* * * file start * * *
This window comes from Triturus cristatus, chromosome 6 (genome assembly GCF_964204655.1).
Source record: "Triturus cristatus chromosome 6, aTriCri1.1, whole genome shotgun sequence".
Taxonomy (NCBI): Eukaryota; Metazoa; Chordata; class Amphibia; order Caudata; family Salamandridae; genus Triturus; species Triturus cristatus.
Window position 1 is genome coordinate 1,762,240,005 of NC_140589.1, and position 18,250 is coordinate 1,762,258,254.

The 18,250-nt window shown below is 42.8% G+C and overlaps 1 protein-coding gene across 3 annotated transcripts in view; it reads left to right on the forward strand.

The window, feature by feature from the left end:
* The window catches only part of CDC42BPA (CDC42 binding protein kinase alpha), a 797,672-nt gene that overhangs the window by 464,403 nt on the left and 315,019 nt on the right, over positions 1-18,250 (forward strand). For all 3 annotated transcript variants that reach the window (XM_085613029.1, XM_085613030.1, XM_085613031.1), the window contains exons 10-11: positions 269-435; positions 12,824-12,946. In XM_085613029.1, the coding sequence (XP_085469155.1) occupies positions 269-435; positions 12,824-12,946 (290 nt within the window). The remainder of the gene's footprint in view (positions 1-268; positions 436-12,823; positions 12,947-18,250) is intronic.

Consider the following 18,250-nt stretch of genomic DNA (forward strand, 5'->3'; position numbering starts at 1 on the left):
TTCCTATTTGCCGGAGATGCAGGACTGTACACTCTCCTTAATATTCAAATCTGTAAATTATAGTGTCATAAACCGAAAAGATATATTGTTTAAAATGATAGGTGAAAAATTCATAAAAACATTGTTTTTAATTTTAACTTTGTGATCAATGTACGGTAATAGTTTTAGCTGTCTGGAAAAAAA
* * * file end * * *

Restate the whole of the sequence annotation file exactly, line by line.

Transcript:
This window comes from Triturus cristatus, chromosome 6 (genome assembly GCF_964204655.1).
Source record: "Triturus cristatus chromosome 6, aTriCri1.1, whole genome shotgun sequence".
Taxonomy (NCBI): Eukaryota; Metazoa; Chordata; class Amphibia; order Caudata; family Salamandridae; genus Triturus; species Triturus cristatus.
Window position 1 is genome coordinate 1,762,240,005 of NC_140589.1, and position 18,250 is coordinate 1,762,258,254.

The 18,250-nt window shown below is 42.8% G+C and overlaps 1 protein-coding gene across 3 annotated transcripts in view; it reads left to right on the forward strand.

The window, feature by feature from the left end:
* The window catches only part of CDC42BPA (CDC42 binding protein kinase alpha), a 797,672-nt gene that overhangs the window by 464,403 nt on the left and 315,019 nt on the right, over positions 1-18,250 (forward strand). For all 3 annotated transcript variants that reach the window (XM_085613029.1, XM_085613030.1, XM_085613031.1), the window contains exons 10-11: positions 269-435; positions 12,824-12,946. In XM_085613029.1, the coding sequence (XP_085469155.1) occupies positions 269-435; positions 12,824-12,946 (290 nt within the window). The remainder of the gene's footprint in view (positions 1-268; positions 436-12,823; positions 12,947-18,250) is intronic.

Consider the following 18,250-nt stretch of genomic DNA (forward strand, 5'->3'; position numbering starts at 1 on the left):
TTCCTATTTGCCGGAGATGCAGGACTGTACACTCTCCTTAATATTCAAATCTGTAAATTATAGTGTCATAAACCGAAAAGATATATTGTTTAAAATGATAGGTGAAAAATTCATAAAAACATTGTTTTTAATTTTAACTTTGTGATCAATGTACGGTAATAGTTTTAGCTGTCTGGAAAAAAA